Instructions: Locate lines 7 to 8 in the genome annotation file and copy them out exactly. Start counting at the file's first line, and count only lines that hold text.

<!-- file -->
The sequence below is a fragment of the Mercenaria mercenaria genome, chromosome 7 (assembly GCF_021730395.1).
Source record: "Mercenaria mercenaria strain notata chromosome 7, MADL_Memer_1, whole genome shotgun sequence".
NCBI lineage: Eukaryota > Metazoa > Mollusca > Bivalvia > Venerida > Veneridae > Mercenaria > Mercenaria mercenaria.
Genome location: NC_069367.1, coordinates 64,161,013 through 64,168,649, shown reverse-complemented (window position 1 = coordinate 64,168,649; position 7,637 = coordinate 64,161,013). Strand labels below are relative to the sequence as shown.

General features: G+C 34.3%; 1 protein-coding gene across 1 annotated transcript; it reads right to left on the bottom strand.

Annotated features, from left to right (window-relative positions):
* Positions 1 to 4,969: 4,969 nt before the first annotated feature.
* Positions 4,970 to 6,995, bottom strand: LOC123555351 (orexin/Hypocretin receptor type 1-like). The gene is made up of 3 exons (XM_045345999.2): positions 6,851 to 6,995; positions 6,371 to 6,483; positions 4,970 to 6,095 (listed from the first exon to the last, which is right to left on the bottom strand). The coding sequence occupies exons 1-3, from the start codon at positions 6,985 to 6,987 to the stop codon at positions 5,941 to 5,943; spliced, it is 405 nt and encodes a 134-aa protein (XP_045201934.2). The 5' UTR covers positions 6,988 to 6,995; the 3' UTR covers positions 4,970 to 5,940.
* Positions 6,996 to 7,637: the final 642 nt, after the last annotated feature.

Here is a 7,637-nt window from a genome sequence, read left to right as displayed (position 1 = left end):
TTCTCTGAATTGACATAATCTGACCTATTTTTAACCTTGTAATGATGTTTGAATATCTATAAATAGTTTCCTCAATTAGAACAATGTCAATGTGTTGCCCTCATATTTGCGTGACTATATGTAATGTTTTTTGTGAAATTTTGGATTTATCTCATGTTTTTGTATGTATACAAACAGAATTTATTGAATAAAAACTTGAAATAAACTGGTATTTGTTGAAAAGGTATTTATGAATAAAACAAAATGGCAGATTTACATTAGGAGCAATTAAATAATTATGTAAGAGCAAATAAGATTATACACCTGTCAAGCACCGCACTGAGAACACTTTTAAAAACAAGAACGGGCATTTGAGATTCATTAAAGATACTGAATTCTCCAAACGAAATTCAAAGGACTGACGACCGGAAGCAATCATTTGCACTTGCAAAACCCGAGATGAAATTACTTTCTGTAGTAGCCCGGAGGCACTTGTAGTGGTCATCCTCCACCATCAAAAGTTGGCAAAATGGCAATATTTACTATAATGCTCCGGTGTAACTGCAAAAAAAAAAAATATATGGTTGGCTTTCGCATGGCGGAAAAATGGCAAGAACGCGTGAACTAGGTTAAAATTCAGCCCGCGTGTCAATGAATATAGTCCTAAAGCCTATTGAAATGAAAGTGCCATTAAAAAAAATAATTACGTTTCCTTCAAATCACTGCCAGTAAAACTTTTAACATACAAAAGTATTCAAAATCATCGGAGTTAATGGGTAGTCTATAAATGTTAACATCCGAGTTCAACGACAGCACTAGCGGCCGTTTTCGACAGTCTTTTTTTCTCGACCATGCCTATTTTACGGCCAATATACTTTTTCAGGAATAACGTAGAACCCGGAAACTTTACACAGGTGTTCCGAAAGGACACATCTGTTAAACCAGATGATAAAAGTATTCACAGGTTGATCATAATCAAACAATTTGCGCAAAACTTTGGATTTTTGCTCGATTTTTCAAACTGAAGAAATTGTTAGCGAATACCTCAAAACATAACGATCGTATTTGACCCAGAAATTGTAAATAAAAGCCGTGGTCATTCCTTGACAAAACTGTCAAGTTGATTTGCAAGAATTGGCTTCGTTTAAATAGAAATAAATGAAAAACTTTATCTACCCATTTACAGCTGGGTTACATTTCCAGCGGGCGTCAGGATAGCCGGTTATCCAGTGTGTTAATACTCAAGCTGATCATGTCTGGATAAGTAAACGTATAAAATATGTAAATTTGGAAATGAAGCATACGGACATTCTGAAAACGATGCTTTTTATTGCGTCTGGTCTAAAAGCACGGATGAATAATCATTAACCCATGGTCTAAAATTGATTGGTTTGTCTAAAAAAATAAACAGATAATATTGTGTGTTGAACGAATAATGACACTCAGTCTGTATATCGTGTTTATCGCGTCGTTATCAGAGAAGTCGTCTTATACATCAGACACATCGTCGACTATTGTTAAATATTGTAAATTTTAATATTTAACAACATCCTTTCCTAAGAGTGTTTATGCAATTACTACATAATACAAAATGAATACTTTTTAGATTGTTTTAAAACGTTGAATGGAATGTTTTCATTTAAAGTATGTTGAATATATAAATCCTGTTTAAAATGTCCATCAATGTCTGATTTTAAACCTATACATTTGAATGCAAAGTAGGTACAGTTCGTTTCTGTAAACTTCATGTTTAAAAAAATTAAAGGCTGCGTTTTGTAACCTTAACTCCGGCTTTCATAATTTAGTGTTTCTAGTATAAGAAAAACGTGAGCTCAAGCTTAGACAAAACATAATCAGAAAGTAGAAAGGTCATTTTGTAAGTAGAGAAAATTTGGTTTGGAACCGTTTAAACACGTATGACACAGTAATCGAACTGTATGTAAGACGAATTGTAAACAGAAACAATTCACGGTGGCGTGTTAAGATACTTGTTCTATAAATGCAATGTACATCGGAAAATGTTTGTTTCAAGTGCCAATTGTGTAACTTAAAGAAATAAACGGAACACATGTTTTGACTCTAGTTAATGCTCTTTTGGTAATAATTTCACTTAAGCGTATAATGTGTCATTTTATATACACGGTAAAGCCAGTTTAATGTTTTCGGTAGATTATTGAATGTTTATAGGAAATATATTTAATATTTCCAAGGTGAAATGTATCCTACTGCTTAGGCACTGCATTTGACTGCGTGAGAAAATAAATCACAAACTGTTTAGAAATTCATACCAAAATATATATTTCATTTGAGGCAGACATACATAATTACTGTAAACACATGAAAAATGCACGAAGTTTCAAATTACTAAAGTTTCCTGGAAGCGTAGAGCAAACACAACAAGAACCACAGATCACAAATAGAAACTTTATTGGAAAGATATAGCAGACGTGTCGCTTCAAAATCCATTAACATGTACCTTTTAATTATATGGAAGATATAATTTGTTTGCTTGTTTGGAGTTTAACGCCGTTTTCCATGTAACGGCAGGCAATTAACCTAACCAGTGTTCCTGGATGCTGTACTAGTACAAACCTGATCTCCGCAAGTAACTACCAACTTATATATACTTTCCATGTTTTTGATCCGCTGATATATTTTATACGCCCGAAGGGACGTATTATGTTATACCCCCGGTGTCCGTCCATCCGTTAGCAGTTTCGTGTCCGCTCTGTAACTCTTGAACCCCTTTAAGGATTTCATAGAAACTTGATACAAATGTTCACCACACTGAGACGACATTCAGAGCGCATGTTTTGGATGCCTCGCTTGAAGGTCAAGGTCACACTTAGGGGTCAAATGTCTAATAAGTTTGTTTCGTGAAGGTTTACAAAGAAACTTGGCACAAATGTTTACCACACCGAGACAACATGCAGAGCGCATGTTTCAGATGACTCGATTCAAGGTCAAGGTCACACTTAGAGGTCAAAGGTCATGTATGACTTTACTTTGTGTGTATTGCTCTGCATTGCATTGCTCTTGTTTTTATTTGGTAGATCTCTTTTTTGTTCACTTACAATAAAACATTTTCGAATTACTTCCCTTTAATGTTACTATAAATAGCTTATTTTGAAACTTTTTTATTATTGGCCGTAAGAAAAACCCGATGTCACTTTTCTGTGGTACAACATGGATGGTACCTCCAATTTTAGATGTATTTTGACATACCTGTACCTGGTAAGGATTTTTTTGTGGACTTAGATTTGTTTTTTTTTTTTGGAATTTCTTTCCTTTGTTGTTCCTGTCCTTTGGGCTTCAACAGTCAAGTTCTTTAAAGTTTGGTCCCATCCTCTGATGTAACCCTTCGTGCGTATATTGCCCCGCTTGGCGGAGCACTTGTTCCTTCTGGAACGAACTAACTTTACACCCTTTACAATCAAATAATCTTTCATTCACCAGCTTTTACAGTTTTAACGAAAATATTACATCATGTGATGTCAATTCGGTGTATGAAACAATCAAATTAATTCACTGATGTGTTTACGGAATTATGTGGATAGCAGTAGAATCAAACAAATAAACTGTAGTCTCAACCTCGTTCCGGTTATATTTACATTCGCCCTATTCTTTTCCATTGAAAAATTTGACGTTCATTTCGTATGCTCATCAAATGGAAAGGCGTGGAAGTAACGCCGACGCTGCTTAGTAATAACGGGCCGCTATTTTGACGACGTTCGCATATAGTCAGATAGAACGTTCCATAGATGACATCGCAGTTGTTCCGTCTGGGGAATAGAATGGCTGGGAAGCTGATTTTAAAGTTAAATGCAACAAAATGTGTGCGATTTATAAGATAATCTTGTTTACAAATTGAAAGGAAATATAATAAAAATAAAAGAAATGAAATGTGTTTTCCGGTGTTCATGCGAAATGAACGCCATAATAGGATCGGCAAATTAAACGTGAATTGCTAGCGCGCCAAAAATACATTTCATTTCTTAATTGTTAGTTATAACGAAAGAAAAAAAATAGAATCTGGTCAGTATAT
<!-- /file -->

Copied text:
* Positions 1 to 4,969: 4,969 nt before the first annotated feature.
* Positions 4,970 to 6,995, bottom strand: LOC123555351 (orexin/Hypocretin receptor type 1-like). The gene is made up of 3 exons (XM_045345999.2): positions 6,851 to 6,995; positions 6,371 to 6,483; positions 4,970 to 6,095 (listed from the first exon to the last, which is right to left on the bottom strand). The coding sequence occupies exons 1-3, from the start codon at positions 6,985 to 6,987 to the stop codon at positions 5,941 to 5,943; spliced, it is 405 nt and encodes a 134-aa protein (XP_045201934.2). The 5' UTR covers positions 6,988 to 6,995; the 3' UTR covers positions 4,970 to 5,940.